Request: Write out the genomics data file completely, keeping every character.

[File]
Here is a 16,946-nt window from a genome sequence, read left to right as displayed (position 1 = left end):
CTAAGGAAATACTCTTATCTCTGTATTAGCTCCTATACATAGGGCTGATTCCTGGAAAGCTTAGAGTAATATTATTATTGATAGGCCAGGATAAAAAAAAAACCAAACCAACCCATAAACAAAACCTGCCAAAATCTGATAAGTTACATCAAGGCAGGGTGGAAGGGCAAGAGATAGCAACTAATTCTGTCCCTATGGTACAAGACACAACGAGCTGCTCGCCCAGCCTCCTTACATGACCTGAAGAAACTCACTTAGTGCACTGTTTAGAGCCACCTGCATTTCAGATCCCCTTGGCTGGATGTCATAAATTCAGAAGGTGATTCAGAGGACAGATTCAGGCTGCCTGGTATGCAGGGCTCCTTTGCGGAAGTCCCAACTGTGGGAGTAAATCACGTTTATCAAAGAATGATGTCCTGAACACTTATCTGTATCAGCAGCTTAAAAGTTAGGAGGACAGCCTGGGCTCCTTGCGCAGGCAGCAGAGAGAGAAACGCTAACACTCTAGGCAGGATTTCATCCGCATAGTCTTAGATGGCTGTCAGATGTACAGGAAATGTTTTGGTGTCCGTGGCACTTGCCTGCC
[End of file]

Here is a 16,946-nt window from a genome sequence, read left to right as displayed (position 1 = left end):
CTAAGGAAATACTCTTATCTCTGTATTAGCTCCTATACATAGGGCTGATTCCTGGAAAGCTTAGAGTAATATTATTATTGATAGGCCAGGATAAAAAAAAAACCAAACCAACCCATAAACAAAACCTGCCAAAATCTGATAAGTTACATCAAGGCAGGGTGGAAGGGCAAGAGATAGCAACTAATTCTGTCCCTATGGTACAAGACACAACGAGCTGCTCGCCCAGCCTCCTTACATGACCTGAAGAAACTCACTTAGTGCACTGTTTAGAGCCACCTGCATTTCAGATCCCCTTGGCTGGATGTCATAAATTCAGAAGGTGATTCAGAGGACAGATTCAGGCTGCCTGGTATGCAGGGCTCCTTTGCGGAAGTCCCAACTGTGGGAGTAAATCACGTTTATCAAAGAATGATGTCCTGAACACTTATCTGTATCAGCAGCTTAAAAGTTAGGAGGACAGCCTGGGCTCCTTGCGCAGGCAGCAGAGAGAGAAACGCTAACACTCTAGGCAGGATTTCATCCGCATAGTCTTAGATGGCTGTCAGATGTACAGGAAATGTTTTGGTGTCCGTGGCACTTGCCTGCC